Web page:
On his toes | Penn today
The path to becoming a ballerina in the Pennsylvania Ballet started in earnest for Emilie davis when she was in college, taking the stage as Clara in the “The Nutcracker” scene on tour with the Radio City Music Hall rockets. This path also led her to become an undergraduate student at the University of Pennsylvania.
It took her six years, working full time as a ballerina during the day and taking Penn classes in the evenings and during the summer while conducting research at Children’s Hospital of Philadelphia (CHOP). But she did, graduating summa cum laude in May with honors, earning a bachelor’s degree in biology with distinction from the College of Liberal and Professional Studies (LPS)
âAfter six years of slowly chipping away at my degree credit by credit, it was hard to believe my journey at Penn was over. It was so special to be able to celebrate the start in person, especially with the challenges and uncertainty resulting from COVID-19, âsaid Davis, who was one of 10 seniors named. Dean’s Scholar for exceptional academic performance and intellectual promise.
âI find it incredible, his endurance. She’s accomplished an amazing thing, doing those two full-time jobs at the same time, âsaid Sarah Cooper, director of community engagement for the Pennsylvania Ballet, noting that the company’s dancers average six hours a day of rehearsal, more representations. “We’ve had dancers who have done both, but Emily’s level is spectacular, to run such an awesome school and the dance and all of its community service as well.”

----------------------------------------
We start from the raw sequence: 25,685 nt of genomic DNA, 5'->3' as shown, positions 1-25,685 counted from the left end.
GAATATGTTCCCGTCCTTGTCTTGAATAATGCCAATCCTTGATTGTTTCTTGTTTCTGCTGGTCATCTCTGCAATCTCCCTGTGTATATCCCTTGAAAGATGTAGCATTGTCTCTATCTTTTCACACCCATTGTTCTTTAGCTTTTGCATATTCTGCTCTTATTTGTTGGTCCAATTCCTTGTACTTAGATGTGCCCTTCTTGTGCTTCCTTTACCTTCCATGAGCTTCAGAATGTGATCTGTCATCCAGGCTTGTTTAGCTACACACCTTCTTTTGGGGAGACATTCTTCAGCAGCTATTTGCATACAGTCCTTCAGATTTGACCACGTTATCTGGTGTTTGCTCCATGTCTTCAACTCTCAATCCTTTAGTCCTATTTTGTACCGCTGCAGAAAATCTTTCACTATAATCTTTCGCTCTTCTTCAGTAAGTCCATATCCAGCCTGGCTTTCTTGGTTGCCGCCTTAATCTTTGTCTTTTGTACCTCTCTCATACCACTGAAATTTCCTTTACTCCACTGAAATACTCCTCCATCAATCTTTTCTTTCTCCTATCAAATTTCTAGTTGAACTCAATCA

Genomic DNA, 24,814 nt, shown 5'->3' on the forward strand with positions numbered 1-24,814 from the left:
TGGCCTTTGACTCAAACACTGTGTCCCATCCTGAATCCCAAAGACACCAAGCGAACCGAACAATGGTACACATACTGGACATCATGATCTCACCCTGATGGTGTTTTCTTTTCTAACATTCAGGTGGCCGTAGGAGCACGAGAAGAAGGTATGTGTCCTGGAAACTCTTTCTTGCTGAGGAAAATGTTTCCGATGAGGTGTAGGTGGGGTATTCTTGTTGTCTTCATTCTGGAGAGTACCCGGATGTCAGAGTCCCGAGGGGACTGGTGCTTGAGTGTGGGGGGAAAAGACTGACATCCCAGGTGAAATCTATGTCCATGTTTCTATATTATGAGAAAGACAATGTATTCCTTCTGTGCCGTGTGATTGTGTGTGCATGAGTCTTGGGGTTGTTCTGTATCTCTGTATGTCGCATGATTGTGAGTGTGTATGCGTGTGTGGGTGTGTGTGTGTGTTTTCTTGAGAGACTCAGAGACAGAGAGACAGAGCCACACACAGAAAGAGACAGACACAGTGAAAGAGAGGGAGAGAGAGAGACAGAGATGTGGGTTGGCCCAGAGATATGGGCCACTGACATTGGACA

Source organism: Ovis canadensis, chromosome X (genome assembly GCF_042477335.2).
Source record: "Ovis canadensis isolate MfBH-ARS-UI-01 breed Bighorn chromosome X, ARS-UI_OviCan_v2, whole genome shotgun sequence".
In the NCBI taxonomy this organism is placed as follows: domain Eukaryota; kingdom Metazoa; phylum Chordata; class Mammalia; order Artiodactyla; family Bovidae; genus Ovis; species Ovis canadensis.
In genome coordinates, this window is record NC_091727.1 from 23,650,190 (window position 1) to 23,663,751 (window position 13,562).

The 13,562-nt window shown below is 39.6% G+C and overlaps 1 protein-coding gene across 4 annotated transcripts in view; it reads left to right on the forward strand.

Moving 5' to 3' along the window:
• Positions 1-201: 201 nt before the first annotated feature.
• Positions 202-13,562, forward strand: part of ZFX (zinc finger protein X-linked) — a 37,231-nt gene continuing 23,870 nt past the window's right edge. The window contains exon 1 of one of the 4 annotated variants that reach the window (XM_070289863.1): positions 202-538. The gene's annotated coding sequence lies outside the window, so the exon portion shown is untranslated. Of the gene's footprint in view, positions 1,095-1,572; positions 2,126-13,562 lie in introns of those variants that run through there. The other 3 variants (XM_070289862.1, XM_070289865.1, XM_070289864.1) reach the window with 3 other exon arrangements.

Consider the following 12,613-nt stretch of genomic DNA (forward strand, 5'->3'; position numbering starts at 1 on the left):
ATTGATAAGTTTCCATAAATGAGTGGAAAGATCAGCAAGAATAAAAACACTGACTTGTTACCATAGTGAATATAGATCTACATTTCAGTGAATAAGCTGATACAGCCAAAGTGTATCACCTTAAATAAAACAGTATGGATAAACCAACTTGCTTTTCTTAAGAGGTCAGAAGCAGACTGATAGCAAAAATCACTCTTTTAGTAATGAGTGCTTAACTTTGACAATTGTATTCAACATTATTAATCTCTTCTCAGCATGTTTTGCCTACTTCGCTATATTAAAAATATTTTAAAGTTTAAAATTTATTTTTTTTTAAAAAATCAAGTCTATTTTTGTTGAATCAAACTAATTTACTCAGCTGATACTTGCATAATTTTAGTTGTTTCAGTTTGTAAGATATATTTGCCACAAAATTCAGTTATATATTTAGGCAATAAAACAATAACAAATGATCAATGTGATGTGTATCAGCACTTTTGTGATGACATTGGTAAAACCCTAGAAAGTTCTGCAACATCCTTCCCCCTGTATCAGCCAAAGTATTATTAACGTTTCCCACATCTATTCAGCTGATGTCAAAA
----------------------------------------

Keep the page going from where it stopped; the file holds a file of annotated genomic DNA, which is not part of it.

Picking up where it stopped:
In addition to dancing, studying, and researching, Davis has created and taught dance and movement classes at nonprofit community service organizations in Philadelphia, including Art-Scope and Puentes of salvation, as well as as production manager of the Shut up and dance fundraising for the Alliance for neighborhood nutrition in the metropolitan region.
âShe’s a beautiful, beautifully trained dancer who has had a fabulous dancing career, but it’s her community service that sets her apart,â Cooper said. âShe was a great ambassador for us and she took an interest in the disability community.â
Now Davis is preparing to go to Scotland to pursue a doctorate. in the emerging field of dance health, funded by a Thouron grant, forging a unique partnership between two universities and the Scottish ballet. She plans to work in the field of alternative therapies for patients with multiple sclerosis.
âI want to combine my training in biology with my training in dance and work to legitimize this area of ââdance health,â says Davis, 24, of Gainesville, Fla. “I want to step in and expand the evidence base, integrating my experiences in neurorehabilitation, as well as professional dance and dance health programs.”
Her creative career path evolved while she was a volunteer researcher on the CHOP team led by Laura prosser of Perelman School of Medicine. âIt’s going in a new direction: there’s no one doing what they want to do already,â says Prosser. “She is blazing a new path with her graduate work.”